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Cost-plus award fee contract

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Definition Edit

A cost-plus award fee contract (CPAF) is

a cost reimbursement contract that provides for a fee consisting of a base amount fixed at inception of the contract plus an award amount that may be given based upon a judgmental evaluation by the customer of contract performance. The theory behind this type of contract is that although the customer assumes most of the cost risk, it retains control over most or all of the contractor's potential fee as leverage.[1]

U.S. government Edit

"The CPAF contract should be used when the work to be performed is neither feasible nor effective to devise predetermined objective incentive targets applicable to cost, schedule or technical performance. In cost reimbursement contracts when it is not possible to establish pre-negotiated objective targets, it may be necessary to incentivize subjective areas of the contractor's performance, thus a cost-plus-award-fee contract may be appropriate.

"The CPAF contracts contain attributes that often result in better communication than other types of contracts between the Government and the contractor and greater contractor motivation to achieve exceptional contract performance. These attributes are normally associated with the process of monitoring and evaluating contractor performance.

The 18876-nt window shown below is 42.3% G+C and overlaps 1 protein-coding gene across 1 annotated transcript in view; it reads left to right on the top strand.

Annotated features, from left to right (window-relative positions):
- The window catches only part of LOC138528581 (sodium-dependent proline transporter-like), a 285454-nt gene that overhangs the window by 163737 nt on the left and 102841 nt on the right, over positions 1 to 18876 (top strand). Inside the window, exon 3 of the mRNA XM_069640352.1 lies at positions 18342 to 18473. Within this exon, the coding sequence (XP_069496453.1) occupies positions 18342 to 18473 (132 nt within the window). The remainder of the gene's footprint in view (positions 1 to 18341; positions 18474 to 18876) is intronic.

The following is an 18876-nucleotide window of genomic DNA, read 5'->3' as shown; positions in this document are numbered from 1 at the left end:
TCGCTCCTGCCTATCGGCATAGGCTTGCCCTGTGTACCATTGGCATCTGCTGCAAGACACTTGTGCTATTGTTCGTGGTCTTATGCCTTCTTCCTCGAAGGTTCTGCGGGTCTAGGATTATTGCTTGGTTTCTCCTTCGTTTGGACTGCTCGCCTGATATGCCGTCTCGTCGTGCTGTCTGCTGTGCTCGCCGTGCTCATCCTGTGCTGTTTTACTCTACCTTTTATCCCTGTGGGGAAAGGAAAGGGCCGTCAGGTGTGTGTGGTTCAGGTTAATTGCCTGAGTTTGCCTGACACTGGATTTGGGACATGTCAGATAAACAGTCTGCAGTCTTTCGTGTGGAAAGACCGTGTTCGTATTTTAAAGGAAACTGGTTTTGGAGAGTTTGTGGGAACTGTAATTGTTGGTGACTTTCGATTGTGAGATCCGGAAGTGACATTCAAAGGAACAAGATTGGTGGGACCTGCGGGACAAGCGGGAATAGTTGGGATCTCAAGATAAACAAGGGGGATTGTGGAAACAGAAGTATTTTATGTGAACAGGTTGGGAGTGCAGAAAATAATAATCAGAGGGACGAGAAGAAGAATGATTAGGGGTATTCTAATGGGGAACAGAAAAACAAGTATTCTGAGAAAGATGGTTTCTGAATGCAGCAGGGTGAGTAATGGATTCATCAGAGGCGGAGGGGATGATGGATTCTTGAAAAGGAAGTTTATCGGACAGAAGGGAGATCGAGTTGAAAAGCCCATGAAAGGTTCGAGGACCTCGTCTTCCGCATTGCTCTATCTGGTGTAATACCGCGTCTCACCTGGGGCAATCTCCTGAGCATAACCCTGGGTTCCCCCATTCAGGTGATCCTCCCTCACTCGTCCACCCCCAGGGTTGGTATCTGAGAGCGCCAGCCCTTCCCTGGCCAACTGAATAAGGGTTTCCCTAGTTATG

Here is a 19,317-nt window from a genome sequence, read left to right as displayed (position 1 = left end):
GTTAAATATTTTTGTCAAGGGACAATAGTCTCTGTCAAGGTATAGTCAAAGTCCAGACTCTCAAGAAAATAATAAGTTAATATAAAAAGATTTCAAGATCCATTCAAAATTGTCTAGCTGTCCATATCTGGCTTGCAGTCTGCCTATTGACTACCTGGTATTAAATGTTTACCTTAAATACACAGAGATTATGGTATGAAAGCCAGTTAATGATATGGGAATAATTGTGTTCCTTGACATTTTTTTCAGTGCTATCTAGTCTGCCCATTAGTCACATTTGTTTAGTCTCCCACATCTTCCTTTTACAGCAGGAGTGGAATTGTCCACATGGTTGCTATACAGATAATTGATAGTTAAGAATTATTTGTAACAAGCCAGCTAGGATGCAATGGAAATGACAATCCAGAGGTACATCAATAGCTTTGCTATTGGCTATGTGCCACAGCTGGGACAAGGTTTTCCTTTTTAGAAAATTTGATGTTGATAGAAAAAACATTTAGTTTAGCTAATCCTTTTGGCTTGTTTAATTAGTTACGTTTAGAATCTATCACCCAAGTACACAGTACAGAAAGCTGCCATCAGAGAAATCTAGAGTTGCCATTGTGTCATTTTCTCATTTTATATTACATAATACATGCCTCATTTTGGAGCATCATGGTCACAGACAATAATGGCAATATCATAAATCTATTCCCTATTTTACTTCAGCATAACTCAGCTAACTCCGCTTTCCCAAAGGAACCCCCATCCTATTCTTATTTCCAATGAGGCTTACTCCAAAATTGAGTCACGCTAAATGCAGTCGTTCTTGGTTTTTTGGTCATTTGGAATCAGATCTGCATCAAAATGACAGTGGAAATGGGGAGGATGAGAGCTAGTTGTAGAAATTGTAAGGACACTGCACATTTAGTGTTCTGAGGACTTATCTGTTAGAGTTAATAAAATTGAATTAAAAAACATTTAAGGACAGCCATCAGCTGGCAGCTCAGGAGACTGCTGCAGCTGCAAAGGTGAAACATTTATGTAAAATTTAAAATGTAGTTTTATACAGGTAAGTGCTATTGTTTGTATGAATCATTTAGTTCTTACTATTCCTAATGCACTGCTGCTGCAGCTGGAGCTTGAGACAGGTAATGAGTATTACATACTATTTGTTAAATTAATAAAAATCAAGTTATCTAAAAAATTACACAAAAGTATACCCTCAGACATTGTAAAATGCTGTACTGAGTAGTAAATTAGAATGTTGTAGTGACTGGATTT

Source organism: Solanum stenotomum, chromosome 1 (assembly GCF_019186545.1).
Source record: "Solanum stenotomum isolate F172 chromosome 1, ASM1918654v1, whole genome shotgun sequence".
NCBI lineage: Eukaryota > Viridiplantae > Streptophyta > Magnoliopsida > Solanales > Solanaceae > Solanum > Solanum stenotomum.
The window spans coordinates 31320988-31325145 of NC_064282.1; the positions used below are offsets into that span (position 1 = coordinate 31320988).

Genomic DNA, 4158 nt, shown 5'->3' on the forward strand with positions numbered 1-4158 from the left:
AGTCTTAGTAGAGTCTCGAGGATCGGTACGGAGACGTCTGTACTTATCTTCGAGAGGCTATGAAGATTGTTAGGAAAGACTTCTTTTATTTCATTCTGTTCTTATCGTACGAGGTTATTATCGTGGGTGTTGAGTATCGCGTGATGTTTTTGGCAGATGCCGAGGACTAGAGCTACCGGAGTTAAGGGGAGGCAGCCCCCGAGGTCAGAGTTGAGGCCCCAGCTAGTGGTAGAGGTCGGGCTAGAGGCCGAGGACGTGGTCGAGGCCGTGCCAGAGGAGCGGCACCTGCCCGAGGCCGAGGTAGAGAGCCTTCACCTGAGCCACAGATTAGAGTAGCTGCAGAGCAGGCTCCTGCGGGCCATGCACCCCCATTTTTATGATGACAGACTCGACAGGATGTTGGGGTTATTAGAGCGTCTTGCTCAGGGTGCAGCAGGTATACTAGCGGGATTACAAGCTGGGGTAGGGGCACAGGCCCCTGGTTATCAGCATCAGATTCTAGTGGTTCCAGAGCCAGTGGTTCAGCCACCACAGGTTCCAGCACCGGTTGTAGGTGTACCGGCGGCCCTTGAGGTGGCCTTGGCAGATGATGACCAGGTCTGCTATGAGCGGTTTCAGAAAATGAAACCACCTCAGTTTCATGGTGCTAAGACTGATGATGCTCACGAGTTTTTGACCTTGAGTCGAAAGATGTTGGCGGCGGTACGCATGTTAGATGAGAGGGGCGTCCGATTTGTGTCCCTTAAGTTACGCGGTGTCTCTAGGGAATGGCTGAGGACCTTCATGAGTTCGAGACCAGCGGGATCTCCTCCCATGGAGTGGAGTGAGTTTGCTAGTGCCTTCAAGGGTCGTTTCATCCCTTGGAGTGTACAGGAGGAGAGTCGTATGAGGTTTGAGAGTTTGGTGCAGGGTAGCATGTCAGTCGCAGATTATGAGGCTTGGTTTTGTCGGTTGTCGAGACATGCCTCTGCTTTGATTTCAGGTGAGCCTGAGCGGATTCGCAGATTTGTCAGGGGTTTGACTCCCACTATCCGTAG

"The philosophy of providing contractors an award fee is based on the premise that the potential improvement in quality of contract performance offsets an additional cost to the contract. How one establishes and allocates fee on a CPAF contract is critical to obtaining the best possible motivation for excellent performance at the most significant times. . . .

"The combination of contractor motivation and evaluation flexibility can prove advantageous in the situation making necessary use of a cost reimbursement type contract. It also can encourage more effective communications between the parties and foster a kind of management discipline that is often difficult to sustain in other than an award fee environment. For this reason, many believe the award fee approach is as much a management tool as an incentive contract type."[2]

References Edit

  1. Information Management: Challenges in Implementing an Electronic Records Archive, at 4 n.4.
  2. Defense Acquisition University, ACQuipedia, Cost Plus Award Fee Contracts (full-text).

External resources Edit

U.S. government contracting:

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